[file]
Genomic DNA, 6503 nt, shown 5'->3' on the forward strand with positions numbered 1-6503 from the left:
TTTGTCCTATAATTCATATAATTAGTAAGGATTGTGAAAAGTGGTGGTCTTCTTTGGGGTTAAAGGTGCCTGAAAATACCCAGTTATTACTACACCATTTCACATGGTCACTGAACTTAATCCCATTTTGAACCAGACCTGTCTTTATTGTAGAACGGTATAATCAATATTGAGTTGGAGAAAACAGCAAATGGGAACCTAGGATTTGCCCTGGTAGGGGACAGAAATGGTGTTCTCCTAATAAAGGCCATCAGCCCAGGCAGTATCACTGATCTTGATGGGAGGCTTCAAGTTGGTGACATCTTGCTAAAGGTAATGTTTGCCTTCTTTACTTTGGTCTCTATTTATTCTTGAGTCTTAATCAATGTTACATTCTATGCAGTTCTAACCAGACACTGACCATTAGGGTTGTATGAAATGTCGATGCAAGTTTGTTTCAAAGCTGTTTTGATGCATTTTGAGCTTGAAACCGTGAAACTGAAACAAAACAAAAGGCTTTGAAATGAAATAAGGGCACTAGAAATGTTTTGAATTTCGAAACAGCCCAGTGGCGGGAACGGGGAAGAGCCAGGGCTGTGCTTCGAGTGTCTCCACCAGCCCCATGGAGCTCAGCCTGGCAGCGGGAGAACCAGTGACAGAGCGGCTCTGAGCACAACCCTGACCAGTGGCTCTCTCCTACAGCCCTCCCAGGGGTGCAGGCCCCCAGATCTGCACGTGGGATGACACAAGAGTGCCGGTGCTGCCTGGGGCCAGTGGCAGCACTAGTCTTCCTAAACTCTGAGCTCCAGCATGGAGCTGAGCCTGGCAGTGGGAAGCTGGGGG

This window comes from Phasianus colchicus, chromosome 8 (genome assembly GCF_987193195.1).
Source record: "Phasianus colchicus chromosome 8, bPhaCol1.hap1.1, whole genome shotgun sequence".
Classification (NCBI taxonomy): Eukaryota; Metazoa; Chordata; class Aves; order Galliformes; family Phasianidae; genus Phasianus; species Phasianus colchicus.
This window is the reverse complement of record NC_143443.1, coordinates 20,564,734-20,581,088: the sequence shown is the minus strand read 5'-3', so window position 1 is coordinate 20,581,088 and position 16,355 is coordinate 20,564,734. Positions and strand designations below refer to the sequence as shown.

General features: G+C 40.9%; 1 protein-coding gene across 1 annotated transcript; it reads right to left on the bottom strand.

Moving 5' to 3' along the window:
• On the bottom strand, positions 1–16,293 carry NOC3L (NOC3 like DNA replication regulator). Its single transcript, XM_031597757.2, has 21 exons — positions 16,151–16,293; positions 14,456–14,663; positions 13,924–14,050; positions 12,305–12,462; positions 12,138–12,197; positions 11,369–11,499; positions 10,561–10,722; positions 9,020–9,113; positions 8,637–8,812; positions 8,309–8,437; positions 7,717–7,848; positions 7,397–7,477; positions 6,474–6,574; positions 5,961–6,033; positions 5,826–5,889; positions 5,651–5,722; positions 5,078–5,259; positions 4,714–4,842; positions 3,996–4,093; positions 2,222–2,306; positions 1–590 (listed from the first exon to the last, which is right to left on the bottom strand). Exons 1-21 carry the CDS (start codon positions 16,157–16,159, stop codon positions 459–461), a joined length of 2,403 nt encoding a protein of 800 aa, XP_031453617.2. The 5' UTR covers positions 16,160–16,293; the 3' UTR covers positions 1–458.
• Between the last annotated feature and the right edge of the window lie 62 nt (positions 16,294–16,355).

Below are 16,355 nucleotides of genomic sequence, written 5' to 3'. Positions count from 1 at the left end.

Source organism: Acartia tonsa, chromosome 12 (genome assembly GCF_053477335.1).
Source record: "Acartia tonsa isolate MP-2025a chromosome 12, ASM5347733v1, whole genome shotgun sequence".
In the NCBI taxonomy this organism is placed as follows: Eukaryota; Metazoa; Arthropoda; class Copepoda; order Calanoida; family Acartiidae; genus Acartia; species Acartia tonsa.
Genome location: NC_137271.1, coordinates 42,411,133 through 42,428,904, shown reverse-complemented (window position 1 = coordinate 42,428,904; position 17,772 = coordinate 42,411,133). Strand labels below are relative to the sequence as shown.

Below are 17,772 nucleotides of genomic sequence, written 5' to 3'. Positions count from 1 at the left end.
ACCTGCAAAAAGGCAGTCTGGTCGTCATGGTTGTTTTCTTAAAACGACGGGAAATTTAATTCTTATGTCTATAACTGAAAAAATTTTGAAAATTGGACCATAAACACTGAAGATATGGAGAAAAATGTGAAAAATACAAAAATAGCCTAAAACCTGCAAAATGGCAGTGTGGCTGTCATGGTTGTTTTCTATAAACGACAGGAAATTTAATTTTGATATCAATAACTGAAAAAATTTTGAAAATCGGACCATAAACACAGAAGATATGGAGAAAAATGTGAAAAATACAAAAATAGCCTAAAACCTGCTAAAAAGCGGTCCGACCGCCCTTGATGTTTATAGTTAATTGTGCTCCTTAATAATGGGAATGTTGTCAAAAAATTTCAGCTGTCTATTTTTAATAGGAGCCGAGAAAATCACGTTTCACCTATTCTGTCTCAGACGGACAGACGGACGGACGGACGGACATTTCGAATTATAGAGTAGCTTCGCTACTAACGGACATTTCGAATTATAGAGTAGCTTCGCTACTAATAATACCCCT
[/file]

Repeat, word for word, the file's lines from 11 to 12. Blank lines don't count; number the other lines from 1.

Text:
Below are 16,355 nucleotides of genomic sequence, written 5' to 3'. Positions count from 1 at the left end.

Source organism: Acartia tonsa, chromosome 12 (genome assembly GCF_053477335.1).